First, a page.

If you were one of the Husky fans who stayed, you were on the cusp of a story for life.
You’d watched every flash of lightning, laughed off each delay, and endured all the mishaps for the payoff at the end.
Then in a matter of minutes, your ecstasy morphed into agony. That lifetime memory you craved became something you wished to forget.
One of the weirdest nights in Husky Stadium history doubled as one of the worst. Washington’s 20-19 loss to Cal on Saturday … and Sunday, was where surreal met stunning.
Extreme weather stopped play for two hours and 39 minutes, prompting about three-quarters of the fans to go home. Then a slew of errors stopped the Huskies from winning, prompting shockwaves throughout the Pac-12.
Cal was not supposed to be in this football game. It came in as a two-touchdown underdog against a Washington team that had won 15 straight at home.
And given how the Golden Bears upset UW in Berkeley last year, you’d figure the 14th-ranked Huskies would be particularly focused. They weren’t. Like the football did so many times, this one just got away from them.
Huskies quarterback Jacob Eason completed 18 of 30 passes for 162 yards, but also had five throws that were outright dropped. Not that Eason was blameless, as he had two fumbles — one of which Cal recovered — and threw an interception.
The Huskies also had to settle for field goals on three drives in which they reached the red zone, and bungled their timeouts in the final minute.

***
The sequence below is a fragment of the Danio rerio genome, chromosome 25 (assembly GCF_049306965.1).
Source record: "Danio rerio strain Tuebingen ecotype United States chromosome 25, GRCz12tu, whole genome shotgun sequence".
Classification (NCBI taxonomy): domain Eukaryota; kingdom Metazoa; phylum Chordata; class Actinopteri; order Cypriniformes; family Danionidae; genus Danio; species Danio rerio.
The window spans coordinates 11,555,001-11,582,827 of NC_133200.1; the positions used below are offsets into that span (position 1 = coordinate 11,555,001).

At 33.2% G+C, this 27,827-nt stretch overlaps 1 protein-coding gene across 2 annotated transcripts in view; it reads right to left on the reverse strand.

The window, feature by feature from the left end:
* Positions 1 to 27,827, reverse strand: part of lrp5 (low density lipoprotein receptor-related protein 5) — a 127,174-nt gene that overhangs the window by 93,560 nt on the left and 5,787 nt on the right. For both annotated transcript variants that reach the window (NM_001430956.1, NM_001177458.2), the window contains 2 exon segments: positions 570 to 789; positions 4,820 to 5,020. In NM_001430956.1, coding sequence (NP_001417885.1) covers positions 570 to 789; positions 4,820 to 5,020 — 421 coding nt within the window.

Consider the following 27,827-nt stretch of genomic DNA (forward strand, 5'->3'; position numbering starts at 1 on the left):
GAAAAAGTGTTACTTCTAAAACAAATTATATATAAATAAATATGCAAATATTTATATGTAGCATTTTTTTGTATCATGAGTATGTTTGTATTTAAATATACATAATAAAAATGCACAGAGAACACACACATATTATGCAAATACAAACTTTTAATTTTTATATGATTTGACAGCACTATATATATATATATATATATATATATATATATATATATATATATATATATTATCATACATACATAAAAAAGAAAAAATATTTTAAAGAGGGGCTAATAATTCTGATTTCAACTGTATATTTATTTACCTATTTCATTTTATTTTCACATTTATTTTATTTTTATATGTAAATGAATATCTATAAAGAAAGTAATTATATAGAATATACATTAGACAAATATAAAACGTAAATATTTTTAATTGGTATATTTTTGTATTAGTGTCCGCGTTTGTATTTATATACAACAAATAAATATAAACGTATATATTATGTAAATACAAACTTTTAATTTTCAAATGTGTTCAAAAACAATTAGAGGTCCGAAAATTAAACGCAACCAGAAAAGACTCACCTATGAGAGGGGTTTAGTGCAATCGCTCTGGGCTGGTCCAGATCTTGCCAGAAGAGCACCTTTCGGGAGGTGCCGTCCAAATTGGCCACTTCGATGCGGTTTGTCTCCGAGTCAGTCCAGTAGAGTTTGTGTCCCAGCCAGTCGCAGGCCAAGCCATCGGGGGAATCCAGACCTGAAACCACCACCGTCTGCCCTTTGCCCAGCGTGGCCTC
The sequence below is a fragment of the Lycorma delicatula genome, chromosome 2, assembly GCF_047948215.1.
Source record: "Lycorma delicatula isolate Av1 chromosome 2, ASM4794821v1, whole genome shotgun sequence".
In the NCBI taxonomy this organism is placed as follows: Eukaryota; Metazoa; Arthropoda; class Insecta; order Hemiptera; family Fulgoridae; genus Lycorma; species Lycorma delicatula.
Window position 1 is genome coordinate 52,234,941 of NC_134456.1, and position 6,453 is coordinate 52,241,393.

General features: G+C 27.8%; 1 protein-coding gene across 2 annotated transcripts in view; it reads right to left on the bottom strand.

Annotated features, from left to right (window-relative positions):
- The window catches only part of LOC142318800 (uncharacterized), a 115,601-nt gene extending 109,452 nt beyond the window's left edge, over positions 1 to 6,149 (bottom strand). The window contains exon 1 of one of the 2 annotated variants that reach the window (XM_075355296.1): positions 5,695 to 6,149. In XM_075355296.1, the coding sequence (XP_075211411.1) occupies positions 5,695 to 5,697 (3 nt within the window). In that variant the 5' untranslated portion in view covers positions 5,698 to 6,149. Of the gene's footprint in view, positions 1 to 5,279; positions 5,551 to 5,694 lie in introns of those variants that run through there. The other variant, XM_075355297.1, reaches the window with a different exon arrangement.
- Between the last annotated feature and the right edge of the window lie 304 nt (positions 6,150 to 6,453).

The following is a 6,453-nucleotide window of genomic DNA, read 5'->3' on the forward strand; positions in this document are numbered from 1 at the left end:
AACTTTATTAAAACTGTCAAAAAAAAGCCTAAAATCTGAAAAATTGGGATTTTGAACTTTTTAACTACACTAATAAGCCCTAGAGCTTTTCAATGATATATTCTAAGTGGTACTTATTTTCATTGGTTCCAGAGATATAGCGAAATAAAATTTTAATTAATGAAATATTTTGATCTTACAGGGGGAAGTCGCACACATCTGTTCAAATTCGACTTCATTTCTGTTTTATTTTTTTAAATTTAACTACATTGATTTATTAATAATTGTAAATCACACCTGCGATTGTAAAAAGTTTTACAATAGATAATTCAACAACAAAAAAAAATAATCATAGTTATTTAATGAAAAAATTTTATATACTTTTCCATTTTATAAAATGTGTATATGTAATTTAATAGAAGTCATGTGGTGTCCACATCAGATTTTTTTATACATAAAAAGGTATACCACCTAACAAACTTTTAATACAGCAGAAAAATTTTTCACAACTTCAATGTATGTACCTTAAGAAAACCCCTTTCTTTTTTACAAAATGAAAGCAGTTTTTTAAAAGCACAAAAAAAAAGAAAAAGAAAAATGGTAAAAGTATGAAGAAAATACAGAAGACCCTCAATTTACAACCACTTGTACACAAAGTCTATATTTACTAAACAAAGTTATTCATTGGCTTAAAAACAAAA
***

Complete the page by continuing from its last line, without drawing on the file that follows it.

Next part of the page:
It was hard to watch. Then again, not that many people did.
At 7:51 p.m., less than 15 minutes after kickoff, a barrage of lightning strikes forced both teams back into their locker rooms and the fans onto the concourse. For the first hour or so, spectators oohed and ahhed at the bolts shooting down from the sky, but most rolled out as the delay continued.
Even Husky Stadium DJ Mikey Herrell exhausted his list of weather-related songs before discovering a YouTube channel for rain delays. By the time play resumed, there were probably 16 or 17 thousand people left in the stadium.
That seemed to be enough at first, as the Huskies took a 10-3 lead into halftime. But then Cal tied the game early in the third quarter and took a 17-13 lead after running at will through the Huskies’ vaunted defense.
Washington had a chance to recapture the lead midway through the fourth quarter, but committed a false start on fourth-and-one from Cal’s 2 before kicking a field goal to cut the deficit to 1. After forcing a three-and-out on Cal’s next drive, however, the Huskies got the ball back on their own 37 with 5:57 left to play.
This is where that story-for-their-grandkids scenario started to play out for those in attendance. The Huskies drove the ball to the Bears’ 32-yard line, where they decided to attempt a field goal on fourth-and-11 with just over two minutes to go.
The kicker was Peyton Henry, who last year missed a kick at the end of regulation that would have given UW a win against Oregon. This time? Money from 49 yards.
The 16,000 or so in the stadium suddenly sounded like 60,000. The Huskies took a two-point lead and just needed to hold off the offensively challenged Bears one more time.
Then Cal quarterback Chase Garbers completed a 19-yard pass to Jordan Duncan. Then Duncan drew a pass interference flag that put the ball on the Huskies’ 30. Then Garbers found Kekoa Crawford on a 27-yard pass that put the ball on Washington’s 3, which led to the go-ahead field goal with eight seconds on the clock.
Washington tried a few laterals on its final play but never had a chance of scoring. The dream scenario suddenly turned nightmarish.
Were there excuses from Huskies coach Chris Petersen after the game? No.
“Hats off to Cal,” he said. “They played better than us.”
They sure did. But they weren’t supposed to. Two years in a row, Cal stunned Washington.
The odds of that happening? Impossibly low. In this case, though, lightning struck twice.